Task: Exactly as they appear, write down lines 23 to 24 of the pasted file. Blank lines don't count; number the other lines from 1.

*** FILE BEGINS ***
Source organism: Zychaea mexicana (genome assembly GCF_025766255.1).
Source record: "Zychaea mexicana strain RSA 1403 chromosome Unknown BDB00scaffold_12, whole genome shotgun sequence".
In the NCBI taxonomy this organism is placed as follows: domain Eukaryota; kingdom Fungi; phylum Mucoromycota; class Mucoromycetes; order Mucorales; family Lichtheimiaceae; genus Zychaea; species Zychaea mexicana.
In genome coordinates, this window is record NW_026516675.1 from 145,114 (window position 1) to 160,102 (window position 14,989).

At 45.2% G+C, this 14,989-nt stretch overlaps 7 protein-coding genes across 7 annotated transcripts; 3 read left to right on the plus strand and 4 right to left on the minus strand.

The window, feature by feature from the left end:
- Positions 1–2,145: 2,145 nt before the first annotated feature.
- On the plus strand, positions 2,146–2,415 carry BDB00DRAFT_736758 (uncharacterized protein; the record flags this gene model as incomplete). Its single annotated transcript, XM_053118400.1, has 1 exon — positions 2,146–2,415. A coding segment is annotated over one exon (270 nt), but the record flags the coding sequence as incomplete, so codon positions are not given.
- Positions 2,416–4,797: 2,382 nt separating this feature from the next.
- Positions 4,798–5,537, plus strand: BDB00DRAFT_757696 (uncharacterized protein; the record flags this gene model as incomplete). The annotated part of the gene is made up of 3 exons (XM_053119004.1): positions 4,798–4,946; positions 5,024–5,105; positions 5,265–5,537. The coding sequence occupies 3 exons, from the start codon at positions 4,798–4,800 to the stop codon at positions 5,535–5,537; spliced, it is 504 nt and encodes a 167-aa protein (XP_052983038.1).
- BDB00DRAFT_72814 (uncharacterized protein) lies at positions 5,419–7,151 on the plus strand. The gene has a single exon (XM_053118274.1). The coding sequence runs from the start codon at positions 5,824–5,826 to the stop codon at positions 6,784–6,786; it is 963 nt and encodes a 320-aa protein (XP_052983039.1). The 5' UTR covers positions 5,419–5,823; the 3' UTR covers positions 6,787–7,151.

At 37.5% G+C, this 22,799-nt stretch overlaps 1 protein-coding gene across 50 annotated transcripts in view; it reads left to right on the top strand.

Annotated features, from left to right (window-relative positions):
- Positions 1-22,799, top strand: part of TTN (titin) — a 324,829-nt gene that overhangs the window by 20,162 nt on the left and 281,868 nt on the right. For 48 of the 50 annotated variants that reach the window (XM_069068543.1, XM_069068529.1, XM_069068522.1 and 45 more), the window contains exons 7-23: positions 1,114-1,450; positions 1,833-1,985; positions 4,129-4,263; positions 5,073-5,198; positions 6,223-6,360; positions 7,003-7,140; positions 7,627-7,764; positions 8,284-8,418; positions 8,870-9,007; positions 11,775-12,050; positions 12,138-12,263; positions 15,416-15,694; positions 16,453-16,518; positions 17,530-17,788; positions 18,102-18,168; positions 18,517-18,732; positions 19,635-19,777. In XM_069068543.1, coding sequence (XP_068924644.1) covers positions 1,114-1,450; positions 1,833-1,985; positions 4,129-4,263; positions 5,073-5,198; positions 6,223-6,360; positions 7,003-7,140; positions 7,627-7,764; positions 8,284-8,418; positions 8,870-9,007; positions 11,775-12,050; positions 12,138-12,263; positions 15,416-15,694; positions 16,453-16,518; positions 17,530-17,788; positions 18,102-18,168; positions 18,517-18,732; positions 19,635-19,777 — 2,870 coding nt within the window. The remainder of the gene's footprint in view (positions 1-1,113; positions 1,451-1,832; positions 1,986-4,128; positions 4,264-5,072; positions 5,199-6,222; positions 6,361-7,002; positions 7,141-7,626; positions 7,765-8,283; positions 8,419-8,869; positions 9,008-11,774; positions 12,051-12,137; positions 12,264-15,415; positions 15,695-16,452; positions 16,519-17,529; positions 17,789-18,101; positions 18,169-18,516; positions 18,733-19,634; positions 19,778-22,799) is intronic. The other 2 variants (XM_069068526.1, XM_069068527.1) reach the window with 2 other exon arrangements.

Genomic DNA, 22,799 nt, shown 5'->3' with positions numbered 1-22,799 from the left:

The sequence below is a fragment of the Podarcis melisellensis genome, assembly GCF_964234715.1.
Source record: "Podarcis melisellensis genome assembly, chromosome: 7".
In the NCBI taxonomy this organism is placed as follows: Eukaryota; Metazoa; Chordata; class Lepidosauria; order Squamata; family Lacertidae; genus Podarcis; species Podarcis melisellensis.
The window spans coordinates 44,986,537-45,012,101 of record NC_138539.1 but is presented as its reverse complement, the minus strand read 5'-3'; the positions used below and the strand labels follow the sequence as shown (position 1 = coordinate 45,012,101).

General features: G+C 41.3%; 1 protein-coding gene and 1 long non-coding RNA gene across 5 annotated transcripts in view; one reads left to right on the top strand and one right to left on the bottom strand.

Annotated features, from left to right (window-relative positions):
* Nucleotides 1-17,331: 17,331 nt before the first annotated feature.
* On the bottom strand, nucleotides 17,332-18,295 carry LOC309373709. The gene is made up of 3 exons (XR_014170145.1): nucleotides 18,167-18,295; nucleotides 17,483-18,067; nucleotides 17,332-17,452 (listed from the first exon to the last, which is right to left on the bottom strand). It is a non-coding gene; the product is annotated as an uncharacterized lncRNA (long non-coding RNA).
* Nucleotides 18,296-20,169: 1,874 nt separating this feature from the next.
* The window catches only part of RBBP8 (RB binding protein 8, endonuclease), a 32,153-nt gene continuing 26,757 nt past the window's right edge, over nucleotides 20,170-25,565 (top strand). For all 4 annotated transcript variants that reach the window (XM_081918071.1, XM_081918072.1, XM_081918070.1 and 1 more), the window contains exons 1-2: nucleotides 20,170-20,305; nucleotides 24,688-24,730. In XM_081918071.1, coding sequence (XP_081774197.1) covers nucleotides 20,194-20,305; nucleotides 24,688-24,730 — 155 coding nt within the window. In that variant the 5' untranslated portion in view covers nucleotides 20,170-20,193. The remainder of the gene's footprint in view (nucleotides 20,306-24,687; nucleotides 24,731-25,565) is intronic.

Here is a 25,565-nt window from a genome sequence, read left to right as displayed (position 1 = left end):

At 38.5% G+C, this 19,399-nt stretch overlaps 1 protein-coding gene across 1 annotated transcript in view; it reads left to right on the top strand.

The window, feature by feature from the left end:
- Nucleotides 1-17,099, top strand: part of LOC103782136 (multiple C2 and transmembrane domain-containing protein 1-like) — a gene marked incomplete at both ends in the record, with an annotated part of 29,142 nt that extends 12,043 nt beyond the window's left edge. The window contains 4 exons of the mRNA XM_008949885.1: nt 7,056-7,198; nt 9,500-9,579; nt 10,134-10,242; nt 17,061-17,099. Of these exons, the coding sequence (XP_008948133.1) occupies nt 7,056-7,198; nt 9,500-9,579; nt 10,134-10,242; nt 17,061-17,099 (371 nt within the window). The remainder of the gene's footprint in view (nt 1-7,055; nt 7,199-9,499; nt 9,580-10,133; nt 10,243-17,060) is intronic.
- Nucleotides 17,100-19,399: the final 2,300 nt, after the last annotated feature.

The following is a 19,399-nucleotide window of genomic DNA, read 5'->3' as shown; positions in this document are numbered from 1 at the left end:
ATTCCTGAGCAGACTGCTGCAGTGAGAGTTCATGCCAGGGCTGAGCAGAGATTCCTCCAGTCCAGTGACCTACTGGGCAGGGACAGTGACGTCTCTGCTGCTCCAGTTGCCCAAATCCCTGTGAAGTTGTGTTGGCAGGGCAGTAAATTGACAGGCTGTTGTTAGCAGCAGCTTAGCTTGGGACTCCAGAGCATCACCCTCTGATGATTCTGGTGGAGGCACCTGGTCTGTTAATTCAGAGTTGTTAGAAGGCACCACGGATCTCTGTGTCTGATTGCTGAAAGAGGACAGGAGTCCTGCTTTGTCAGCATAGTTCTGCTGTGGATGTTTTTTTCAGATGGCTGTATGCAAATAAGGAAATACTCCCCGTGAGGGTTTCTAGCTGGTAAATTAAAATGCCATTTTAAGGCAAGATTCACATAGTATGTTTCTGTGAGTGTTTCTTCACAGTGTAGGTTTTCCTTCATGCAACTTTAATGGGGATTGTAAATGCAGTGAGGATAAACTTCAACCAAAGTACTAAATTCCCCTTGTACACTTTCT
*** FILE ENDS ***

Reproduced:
* On the bottom strand, nucleotides 17,332-18,295 carry LOC309373709. The gene is made up of 3 exons (XR_014170145.1): nucleotides 18,167-18,295; nucleotides 17,483-18,067; nucleotides 17,332-17,452 (listed from the first exon to the last, which is right to left on the bottom strand). It is a non-coding gene; the product is annotated as an uncharacterized lncRNA (long non-coding RNA).
* Nucleotides 18,296-20,169: 1,874 nt separating this feature from the next.